Improving Heart Health for Kids: 3 Things Parents Should Know

Heart disease is the number one cause of death in the United States. Although symptoms usually appear later in life, the factors that lead to the illness begin much earlier — even experiences during infancy can contribute to heart disease. Children don’t always understand the risks of heart disease, so it’s up to parents to minimize a child’s chances of getting it. While hereditary factors are impossible to change, there are lifestyle choices that make a difference in heart health for kids. Help your child live a healthy life and do what’s best for their heart.

Get Creative with Activities

An active lifestyle can improve heart health, so it’s important to get your kids moving. The trick is to give kids activities they actually want to participate in, rather than ones that make them feel like they’re doing something just to stay healthy. As children are naturally curious, consider taking them somewhere they’ve never been before like a park, playground, or swimming pool. This will encourage your children to use their imagination, as they stay active and have fun. Don’t be afraid to join in — heart health is just as important for adults as it is for children.

Make Nutrition a Priority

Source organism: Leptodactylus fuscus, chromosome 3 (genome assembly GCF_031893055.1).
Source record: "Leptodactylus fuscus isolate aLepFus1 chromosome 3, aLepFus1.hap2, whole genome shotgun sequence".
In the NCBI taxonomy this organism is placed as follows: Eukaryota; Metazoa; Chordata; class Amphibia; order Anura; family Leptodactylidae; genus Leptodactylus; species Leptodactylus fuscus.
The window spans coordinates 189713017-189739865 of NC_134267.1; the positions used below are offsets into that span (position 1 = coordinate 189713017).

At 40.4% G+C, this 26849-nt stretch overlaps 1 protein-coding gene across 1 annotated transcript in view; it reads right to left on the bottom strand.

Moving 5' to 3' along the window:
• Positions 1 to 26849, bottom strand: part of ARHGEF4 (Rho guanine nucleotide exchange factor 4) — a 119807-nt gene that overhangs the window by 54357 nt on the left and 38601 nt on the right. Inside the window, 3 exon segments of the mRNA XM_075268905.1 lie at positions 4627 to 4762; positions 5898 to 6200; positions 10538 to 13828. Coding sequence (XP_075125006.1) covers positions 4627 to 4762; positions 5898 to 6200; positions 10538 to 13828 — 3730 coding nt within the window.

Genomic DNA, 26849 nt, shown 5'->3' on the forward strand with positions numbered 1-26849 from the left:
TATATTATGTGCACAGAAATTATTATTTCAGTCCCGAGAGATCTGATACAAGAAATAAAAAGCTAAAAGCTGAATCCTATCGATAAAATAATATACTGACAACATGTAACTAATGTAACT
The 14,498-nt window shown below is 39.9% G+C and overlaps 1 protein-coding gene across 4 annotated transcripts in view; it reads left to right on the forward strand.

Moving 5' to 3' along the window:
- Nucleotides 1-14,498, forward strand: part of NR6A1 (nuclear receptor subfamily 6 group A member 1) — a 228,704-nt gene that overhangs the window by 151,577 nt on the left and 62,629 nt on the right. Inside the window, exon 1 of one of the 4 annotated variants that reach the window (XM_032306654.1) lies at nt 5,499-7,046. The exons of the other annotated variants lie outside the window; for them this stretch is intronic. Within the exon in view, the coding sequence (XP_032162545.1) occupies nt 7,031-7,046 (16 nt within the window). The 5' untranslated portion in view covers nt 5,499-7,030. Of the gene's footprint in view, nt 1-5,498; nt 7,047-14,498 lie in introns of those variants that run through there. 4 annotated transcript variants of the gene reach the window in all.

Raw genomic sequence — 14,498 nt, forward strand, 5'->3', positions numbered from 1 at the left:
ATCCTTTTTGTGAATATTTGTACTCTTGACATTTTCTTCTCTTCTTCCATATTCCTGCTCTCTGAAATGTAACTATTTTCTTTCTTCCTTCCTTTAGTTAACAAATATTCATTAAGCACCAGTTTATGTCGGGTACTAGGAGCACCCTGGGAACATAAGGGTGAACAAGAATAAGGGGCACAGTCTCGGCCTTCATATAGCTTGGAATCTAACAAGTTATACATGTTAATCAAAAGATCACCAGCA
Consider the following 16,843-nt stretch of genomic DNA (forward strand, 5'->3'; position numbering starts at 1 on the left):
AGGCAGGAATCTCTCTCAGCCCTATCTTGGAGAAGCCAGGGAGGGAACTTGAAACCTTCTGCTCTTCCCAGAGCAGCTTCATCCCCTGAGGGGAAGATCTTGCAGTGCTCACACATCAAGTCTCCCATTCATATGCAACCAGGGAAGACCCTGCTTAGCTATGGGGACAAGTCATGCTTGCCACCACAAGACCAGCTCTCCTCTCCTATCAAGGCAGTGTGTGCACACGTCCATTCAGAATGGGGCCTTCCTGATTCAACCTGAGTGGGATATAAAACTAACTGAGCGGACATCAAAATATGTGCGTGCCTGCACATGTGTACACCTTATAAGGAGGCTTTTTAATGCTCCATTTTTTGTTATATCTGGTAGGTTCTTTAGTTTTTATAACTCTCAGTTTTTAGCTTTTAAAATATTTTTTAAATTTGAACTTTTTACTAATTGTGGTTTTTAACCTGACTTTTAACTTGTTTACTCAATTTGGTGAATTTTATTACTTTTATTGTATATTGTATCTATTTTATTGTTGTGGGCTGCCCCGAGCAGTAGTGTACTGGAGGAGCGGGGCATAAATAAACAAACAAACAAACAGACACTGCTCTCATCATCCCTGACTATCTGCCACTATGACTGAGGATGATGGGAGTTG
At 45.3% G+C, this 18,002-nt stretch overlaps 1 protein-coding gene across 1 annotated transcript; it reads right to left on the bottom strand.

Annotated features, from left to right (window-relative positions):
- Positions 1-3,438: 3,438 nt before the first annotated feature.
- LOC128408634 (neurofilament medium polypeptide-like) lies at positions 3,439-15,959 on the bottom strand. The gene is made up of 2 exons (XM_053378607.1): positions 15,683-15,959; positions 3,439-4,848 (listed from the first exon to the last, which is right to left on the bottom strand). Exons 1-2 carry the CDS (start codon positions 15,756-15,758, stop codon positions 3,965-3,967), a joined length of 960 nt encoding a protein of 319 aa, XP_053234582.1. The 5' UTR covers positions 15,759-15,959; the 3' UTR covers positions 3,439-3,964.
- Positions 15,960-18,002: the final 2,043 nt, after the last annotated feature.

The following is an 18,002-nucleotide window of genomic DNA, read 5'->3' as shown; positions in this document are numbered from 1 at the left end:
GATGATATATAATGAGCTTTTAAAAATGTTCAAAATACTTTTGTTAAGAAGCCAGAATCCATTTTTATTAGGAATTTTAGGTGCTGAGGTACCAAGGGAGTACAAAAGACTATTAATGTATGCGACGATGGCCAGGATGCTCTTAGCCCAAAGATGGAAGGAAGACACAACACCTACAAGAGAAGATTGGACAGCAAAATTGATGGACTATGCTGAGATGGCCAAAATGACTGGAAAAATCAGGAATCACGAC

Like any muscle, the heart requires a balanced and healthy diet to function correctly. Unfortunately, children are often picky eaters who don’t enjoy the foods that are best for their health. One way to change unhealthy eating behaviors is to start small — slowly introduce healthy foods into a child’s diet so they don’t feel overwhelmed by a plate full of greens. You could swap whole wheat for white bread, fruit for candy, and carrots for chips. Take it one step at a time and lead by example. After all, if you’re not eating healthy, your children have a real excuse not to consume nutritious foods themselves.

Ensure a Healthy Sleep Schedule

Getting a full night’s sleep doesn’t just make a child feel better in the morning; it can help their heart in the long run. The most important part of a sleep schedule is that your kids stick to it every day of the week. This might not be so difficult on weekdays when school and homework make your child feel tired, but children sometimes want to stay up late on the weekends. Stay firm with bedtimes and eventually your children will know that going to bed at a certain hour is non-negotiable. You might feel bad making them hit the hay early, but remember that you are simply improving their heart health one night at a time. Teens require around 9 hours of sleep every night, and younger children need even more, so be sure they are getting the right amount to stay healthy.